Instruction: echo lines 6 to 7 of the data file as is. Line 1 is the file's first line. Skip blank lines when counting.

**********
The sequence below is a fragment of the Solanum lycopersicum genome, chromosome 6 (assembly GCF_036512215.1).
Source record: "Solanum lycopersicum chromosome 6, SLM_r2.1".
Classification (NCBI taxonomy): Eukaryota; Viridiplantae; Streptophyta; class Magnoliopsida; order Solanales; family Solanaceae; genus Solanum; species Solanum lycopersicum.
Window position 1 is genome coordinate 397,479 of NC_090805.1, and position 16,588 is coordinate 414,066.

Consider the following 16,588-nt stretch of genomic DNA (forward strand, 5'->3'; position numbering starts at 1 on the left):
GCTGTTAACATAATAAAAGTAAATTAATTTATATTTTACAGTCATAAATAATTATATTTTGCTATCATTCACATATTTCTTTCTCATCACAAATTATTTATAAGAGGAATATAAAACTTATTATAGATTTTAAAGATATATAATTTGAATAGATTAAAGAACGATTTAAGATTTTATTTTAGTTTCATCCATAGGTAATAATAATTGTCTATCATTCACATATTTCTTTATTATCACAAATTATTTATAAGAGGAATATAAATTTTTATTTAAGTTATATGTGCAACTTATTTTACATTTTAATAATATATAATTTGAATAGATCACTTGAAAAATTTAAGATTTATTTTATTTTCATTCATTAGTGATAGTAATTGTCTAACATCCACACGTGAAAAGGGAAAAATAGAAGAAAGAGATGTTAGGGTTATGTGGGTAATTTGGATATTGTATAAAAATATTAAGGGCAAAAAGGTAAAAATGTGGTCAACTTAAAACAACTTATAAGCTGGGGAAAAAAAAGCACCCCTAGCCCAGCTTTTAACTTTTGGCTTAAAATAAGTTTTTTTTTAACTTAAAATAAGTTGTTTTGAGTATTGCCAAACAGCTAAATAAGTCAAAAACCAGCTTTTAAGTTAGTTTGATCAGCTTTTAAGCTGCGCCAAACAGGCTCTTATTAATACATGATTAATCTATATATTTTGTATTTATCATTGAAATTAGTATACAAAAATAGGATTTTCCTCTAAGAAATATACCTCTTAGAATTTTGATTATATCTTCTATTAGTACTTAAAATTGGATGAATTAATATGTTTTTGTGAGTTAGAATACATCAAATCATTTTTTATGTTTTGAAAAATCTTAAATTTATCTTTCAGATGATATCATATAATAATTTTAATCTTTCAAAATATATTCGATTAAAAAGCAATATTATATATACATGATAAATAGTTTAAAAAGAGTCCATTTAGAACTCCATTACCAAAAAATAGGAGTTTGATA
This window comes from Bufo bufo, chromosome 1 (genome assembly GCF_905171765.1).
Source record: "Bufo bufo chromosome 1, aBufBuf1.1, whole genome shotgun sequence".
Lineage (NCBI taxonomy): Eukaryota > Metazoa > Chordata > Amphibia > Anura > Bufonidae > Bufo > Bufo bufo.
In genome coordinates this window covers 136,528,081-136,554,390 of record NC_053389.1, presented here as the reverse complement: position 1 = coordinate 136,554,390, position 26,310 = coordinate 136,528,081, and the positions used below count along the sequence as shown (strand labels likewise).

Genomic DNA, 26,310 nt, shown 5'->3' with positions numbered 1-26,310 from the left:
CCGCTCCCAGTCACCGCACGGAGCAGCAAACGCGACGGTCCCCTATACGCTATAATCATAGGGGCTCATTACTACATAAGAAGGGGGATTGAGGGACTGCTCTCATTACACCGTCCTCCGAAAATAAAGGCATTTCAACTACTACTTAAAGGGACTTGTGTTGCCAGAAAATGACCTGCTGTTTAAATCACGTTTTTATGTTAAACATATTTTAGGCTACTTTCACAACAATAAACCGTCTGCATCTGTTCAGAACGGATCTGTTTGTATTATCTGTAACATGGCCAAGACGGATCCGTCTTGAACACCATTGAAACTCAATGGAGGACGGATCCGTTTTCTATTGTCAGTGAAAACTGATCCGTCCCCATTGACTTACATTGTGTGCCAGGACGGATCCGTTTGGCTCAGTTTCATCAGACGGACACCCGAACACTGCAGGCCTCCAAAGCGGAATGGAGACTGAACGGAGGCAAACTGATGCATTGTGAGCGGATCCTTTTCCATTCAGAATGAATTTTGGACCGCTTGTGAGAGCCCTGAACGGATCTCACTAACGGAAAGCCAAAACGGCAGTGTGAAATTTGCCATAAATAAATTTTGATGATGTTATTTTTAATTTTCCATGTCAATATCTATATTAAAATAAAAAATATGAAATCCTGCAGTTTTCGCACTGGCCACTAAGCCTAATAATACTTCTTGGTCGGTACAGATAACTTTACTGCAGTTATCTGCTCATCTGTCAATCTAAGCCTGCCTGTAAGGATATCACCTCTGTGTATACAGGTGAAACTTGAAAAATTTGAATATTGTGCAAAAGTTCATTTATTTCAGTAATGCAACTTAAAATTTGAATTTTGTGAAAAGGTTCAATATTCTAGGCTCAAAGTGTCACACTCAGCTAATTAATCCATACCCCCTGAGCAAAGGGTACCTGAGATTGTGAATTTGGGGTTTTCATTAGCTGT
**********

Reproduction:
GCTGTTAACATAATAAAAGTAAATTAATTTATATTTTACAGTCATAAATAATTATATTTTGCTATCATTCACATATTTCTTTCTCATCACAAATTATTTATAAGAGGAATATAAAACTTATTATAGATTTTAAAGATATATAATTTGAATAGATTAAAGAACGATTTAAGATTTTATTTTAGTTTCATCCATAGGTAATAATAATTGTCTATCATTCACATATTTCTTTATTATCACAAATTATTTATAAGAGGAATATAAATTTTTATTTAAGTTATATGTGCAACTTATTTTACATTTTAATAATATATAATTTGAATAGATCACTTGAAAAATTTAAGATTTATTTTATTTTCATTCATTAGTGATAGTAATTGTCTAACATCCACACGTGAAAAGGGAAAAATAGAAGAAAGAGATGTTAGGGTTATGTGGGTAATTTGGATATTGTATAAAAATATTAAGGGCAAAAAGGTAAAAATGTGGTCAACTTAAAACAACTTATAAGCTGGGGAAAAAAAAGCACCCCTAGCCCAGCTTTTAACTTTTGGCTTAAAATAAGTTTTTTTTTAACTTAAAATAAGTTGTTTTGAGTATTGCCAAACAGCTAAATAAGTCAAAAACCAGCTTTTAAGTTAGTTTGATCAGCTTTTAAGCTGCGCCAAACAGGCTCTTATTAATACATGATTAATCTATATATTTTGTATTTATCATTGAAATTAGTATACAAAAATAGGATTTTCCTCTAAGAAATATACCTCTTAGAATTTTGATTATATCTTCTATTAGTACTTAAAATTGGATGAATTAATATGTTTTTGTGAGTTAGAATACATCAAATCATTTTTTATGTTTTGAAAAATCTTAAATTTATCTTTCAGATGATATCATATAATAATTTTAATCTTTCAAAATATATTCGATTAAAAAGCAATATTATATATACATGATAAATAGTTTAAAAAGAGTCCATTTAGAACTCCATTACCAAAAAATAGGAGTTTGATA
This window comes from Bufo bufo, chromosome 1 (genome assembly GCF_905171765.1).